While conservative commentators continue to maintain a fairly deafening silence on the Stewart David Nozette spy case, additional information is emerging in the MSM.
For starters, Nozette’s appeal to foreign intelligence agencies becomes pretty transparently clear when you take a look at his background. According to the Washington Post, and this is just a brief summary of Nozette’s background–
Scott Hubbard, a former colleague, said that Nozette was primarily a defense technologist who had worked on the Reagan-era Star Wars effort formally named the Strategic Defense Initiative.
"This was leading edge, Department of Defense national security work," said Hubbard, a professor of aerospace at Stanford University who worked for 20 years at NASA. Hubbard said Nozette worked on the Star Wars project at the Energy Department’s Lawrence Livermore National Laboratory.
At Energy, Nozette held a special security clearance equivalent to the Defense Department’s top secret and "critical nuclear weapon design information" clearances. DOE clearances apply to access information specifically relating to atomic or nuclear-related materials.
Nozette, of Chevy Chase, Md., more recently developed the Clementine bi-static radar experiment that is credited with discovering water on the south pole of the moon.
As Peter J. Brown puts it in hisThe Spy Who Lost His Thumbdrives "Nozette’s resume was quite electric from a satellite standpoint. Inject a bit of foreign intrigue and missile defense, and the voltage soars."
We also now know what started the FBI investigation. As Time notes, "[A]round 2006 or so, investigators became suspicious that Nozette was secretly working for a foreign government…" The key word here, of course, is "secretly." This strongly suggests, as does the government response to this suspicion, that Nozette was engaged in this work without the necessary permission. The Washington Post adds some detail:
A law enforcement official familiar with the investigation said authorities became worried about possible espionage activity by Nozette after an investigation by NASA’s inspector general in 2006 began looking at whether Nozette submitted false claims for expenses that were not actually incurred.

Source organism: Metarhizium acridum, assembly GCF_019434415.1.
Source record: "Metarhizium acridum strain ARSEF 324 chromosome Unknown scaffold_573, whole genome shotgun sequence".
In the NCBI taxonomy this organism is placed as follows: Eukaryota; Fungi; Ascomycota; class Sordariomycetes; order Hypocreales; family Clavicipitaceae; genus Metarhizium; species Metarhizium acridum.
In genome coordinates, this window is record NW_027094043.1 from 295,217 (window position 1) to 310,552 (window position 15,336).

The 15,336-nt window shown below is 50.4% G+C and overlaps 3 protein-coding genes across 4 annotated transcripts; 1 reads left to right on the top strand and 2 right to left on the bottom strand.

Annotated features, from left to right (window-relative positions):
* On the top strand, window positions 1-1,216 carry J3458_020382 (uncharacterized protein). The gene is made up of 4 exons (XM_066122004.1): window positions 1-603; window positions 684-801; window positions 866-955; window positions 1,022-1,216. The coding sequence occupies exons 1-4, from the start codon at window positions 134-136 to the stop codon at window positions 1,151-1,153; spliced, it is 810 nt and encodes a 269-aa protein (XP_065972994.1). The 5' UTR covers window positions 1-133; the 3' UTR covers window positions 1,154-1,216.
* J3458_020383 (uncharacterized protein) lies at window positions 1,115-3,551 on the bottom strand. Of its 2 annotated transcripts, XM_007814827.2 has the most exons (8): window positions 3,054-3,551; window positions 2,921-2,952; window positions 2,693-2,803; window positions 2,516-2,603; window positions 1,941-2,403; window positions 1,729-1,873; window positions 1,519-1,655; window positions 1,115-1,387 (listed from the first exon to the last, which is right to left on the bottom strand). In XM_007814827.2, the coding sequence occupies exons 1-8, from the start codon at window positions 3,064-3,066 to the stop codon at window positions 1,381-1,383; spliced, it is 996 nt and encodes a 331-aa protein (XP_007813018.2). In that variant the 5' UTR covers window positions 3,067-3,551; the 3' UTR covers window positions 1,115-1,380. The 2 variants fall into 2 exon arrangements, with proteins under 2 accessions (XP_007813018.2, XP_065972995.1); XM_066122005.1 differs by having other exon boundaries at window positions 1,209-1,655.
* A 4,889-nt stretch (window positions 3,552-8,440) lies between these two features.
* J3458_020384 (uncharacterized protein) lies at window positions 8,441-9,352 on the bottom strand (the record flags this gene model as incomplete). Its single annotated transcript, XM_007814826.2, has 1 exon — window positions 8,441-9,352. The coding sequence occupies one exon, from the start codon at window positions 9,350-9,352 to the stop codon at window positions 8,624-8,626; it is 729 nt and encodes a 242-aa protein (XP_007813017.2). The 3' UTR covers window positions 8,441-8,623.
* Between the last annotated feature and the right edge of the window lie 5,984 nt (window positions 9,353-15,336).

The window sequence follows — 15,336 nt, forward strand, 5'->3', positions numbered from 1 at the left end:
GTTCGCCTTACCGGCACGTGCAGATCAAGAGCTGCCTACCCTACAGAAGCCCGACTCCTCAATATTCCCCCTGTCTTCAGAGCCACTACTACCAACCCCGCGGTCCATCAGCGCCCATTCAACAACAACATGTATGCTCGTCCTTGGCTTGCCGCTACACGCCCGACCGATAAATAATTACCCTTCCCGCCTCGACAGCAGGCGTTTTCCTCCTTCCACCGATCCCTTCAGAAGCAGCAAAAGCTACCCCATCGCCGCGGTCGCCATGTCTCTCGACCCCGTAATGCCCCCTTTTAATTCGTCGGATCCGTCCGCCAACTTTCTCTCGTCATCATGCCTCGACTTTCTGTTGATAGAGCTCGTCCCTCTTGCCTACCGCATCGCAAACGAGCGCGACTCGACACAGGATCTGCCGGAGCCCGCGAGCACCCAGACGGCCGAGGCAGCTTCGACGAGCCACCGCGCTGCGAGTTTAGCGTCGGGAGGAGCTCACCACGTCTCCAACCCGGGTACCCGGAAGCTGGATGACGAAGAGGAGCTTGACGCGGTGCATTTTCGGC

In probing Nozette’s finances in that case, investigators found indications he might be working for a foreign government, and they launched a national security investigation that eventually led to the undercover FBI sting, the official said. The official was not authorized to discuss details of the investigation and spoke on condition of anonymity.
At the time of the IG probe, Nozette went to court to fight the inquiry. The IG investigation subpoenaed a bank account of Nozette’s firm, Alliance For Competitive Technology Inc. A federal judge rejected Nozette’s motion to quash the subpoena.
As it turned out, Nozette had been employed by an Israeli government-owned aerospace company from 1998 – 2008, although the US government was unaware of this, shall we say, conflict of interests until 2006. It was this discovery that led the Government to suspend Nozette’s clearances. In other words, it took US counterintelligence EIGHT YEARS to discover this breach of basic security, and it appears to have been discovered not as a result of normal security precautions but as a result of suspicions that Nozette was falsifying his expense claims at NASA. Moreover, the fact that Nozette went to court to fight the inquiry may indicate that he was concerned to conceal his secret work for the Israeli government, which in fact came to light as a result of the inquiry. [Here is Justin Elliott at TPM on the issue of how Nozette could be working for Israeli aerospace company.]
The waters are muddied to a certain extent by Nozette’s cooperation with India (presumably also the "Country A" in the FBI’s affidavit). No charges have arisen from that cooperation. Moreover, Nozette had ample reason to believe that he was under investigation and made no effort to hide his cooperation with the Indian project. The FBI affidavit included the business of Nozette taking two thumb drives to India in January, 2009, and returning without them, so we have to assume that the FBI attaches some significance to this, but unfortunately the affidavit sheds no light on what that significance may be.